Hot Springs’ sales tax collections have been riding the crest of a five-month rally since out-of-state internet retailers began collecting state and local sales taxes in July.
Third-quarter collections of the city’s 1% general fund sales tax rose almost 10% compared to the 2018 July-August-September period. October and November collections were up a combined 12.44% compared to 2018, putting the $12,824,534 in collections the city reported for the first 11 months of 2019 ahead of the previous year’s pace by 6.35%, or $766,297.
The tax raised $13,318,300 in 2018 and is trending toward $14 million for 2019, a marker that Act 822 has helped bring within reach. Internet retailers with aggregate annual sales in Arkansas of $100,000 or 200 transactions and e-commerce facilitators such as Amazon and eBay have been required to collect sales taxes since the law took effect July 1.
The city has realized a bonanza since then, with collections rising 10.83% compared to the July-through-November period of 2018, while the previous six months saw modest growth of 2.74%.
“I am confident that some of that increase is due to all of the great things that are going on here in Hot Springs,” Dorethea Yates, the city’s finance director/treasurer, said in an email to city department heads and the Hot Springs Board of Directors. “But obviously the ability to collect taxes on internet sales has had a major impact.”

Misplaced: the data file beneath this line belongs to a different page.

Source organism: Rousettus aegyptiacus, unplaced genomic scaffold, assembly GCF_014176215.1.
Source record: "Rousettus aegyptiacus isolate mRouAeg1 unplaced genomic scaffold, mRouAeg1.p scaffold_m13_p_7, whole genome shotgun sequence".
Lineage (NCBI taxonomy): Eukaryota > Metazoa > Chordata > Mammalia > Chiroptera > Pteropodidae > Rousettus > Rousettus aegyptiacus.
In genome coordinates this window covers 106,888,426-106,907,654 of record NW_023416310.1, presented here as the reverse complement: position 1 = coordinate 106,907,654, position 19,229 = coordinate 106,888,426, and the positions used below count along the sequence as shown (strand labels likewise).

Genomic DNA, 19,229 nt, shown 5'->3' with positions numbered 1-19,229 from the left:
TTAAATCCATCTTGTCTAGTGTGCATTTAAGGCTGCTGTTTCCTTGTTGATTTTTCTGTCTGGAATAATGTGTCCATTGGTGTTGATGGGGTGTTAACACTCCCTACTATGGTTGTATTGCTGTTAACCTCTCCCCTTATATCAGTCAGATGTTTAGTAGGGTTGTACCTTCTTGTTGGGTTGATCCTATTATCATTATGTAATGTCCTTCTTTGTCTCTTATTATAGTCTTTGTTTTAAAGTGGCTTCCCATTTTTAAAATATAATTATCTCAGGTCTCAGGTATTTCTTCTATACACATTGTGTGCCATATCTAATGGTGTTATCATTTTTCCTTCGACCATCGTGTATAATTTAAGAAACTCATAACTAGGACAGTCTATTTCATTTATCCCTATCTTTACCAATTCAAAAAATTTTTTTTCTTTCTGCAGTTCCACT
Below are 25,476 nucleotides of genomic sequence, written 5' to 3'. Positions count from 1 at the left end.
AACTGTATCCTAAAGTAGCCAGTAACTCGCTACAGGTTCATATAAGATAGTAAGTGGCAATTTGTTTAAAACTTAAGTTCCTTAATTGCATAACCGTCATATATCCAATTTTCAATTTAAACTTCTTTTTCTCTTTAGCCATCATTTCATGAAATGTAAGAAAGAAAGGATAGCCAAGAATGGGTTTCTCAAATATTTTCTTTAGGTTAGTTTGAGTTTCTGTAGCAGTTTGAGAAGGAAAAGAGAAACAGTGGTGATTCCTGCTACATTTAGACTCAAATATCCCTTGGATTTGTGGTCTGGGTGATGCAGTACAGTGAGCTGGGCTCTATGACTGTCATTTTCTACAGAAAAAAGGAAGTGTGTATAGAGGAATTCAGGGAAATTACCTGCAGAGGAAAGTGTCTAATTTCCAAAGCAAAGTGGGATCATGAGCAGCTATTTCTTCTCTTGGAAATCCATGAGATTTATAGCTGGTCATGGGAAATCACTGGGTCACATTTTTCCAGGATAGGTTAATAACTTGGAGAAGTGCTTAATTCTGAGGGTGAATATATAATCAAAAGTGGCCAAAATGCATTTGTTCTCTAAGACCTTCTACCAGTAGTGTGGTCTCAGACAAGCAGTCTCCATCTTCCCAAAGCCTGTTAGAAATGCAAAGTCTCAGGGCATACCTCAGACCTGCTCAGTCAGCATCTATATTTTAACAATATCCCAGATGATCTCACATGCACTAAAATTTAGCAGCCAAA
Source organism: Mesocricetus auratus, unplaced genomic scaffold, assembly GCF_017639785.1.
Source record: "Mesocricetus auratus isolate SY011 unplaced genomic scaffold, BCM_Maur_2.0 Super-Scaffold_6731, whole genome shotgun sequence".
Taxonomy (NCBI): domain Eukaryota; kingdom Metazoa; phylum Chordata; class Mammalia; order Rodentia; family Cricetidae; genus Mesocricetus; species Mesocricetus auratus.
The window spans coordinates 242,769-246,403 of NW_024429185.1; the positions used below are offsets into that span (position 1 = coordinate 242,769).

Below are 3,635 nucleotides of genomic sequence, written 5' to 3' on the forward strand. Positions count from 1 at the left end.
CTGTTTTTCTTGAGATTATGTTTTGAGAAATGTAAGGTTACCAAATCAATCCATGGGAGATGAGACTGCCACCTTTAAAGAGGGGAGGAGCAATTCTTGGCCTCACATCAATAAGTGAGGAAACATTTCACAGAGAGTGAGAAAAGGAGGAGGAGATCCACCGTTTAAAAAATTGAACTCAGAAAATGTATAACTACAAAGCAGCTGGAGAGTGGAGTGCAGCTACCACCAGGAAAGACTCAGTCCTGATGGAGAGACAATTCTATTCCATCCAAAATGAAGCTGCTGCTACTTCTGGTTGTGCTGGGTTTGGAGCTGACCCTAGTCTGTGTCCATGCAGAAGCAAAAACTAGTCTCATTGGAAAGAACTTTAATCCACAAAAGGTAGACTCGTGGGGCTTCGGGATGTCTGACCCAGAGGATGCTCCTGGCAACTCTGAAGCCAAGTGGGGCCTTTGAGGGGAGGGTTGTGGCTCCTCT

November collections rose 11.76%, the third consecutive month of double-digit growth and sixth consecutive positive month. Collections haven’t dipped since the 0.39%, or $4,517, drop in May. November marked the eighth consecutive month collections beat projections, exceeding the revenue forecast by 11.73%, or $126,229.
Collections through the first 11 months of 2019 are 4.53%, or $556,002, ahead of the pace needed to meet the $13,606,778 revenue projection for the year. The city’s 2020 adopted budget projected a 2.50% increase over last year’s projection.
The 3% hospitality tax the Hot Springs Advertising and Promotion Commission levies on prepared food and lodging inside the city extended its streak of year-over-year gains to 16 months. The $501,487 the commission reported in November collections beat 2018 by 7.87%, or $36,575.
The tax collected $6,475,479 through the first 11 months of 2019, putting it 8.80%, or $523,815, ahead of the 2018 pace. The commission reported a 13.73% gain for November in taxes collected by the more than 70 hotels, RV parks and campgrounds within its taxing authority. Collections from the more than 300 restaurants, food trucks, grocery and convenience stores subject to the tax rose 6.42%.
Garland County has yet to report November collections of the 0.50% countywide sales tax it levies in support of its general and solid waste funds.
Local on 01/27/2020
Print Headline: Internet collections spur sales tax bonanza